HAIM at House of Blues, 4/22/2014
Aspiring bands wondering how to go from obscurity to selling out House of Blues in barely two years could do worse than studying HAIM's example. In this case, the L.A. act fronted by the three Haim sisters fills a niche that hardly even existed previously: girls next door who happen to be badass musicians. Both categories are abundant within the past 50 years of pop history, true, but not together in the kind of proportions that HAIM brings to the table.
There is a little more to it than that, yes. Originally from the San Fernando Valley, Este, Danielle and Alana Haim (pronounced HEYE-m) have already had their share of lucky breaks. Their arrival/discovery at SXSW 2012 looks destined to be a story HAIM tells at many a Texas show to come. Onstage, they come across as genial, wisecracking young ladies who are unafraid to be cheesy and will let an f-bomb fly at the drop of a hat. They're easy to root for.
All of which is fine, but what sets HAIM apart is how they combine what can safely be called a unique take on pop music with the serious chops to back it up. The legend is that the sisters effectively melted down their parents' '70s-heavy record collection to arrive at their sound, but even that doesn't quite describe what they did to Fleetwood Mac's "Oh Well" early in Wednesday's set. Picking a tasty psych-blues nugget from well before that band's Lindsey/Stevie heyday is more evidence that HAIM knows their stuff, but turning it into a full-on hair-swinging Led Zeppelin-style breakdown is proof of how well they can execute it.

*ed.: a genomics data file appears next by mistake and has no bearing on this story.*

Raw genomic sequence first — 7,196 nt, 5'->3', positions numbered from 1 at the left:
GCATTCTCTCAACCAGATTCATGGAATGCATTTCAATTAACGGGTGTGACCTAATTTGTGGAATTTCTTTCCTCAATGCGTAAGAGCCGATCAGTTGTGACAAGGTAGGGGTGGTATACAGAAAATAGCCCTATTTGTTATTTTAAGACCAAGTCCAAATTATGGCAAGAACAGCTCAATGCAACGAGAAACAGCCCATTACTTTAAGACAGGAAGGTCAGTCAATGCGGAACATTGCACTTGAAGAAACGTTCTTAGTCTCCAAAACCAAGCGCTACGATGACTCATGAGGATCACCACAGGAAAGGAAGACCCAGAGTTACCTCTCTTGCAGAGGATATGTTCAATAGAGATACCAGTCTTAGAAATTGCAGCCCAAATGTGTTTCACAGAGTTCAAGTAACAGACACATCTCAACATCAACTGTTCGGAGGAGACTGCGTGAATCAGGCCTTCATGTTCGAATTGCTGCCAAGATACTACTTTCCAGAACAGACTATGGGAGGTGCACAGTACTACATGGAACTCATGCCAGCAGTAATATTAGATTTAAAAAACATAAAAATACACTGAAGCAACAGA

Their other great talent is extracting lethal hooks from songs with quite a few individual moving parts; that's also how you build an 80-minute set (including encore) out of just 12 tunes. Lurking among the stuttery electronic rhythms, copious synths Danielle's fearsome electric-guitar licks, Este's rubbery reggae-derived bass lines and various '80s cheese-pop allusions (was that Expose I heard?) were these lethal hooks like on "Change Your Mind" or "Days Are Gone" that eventually came to dominate the entire song.
Review continues on the next page.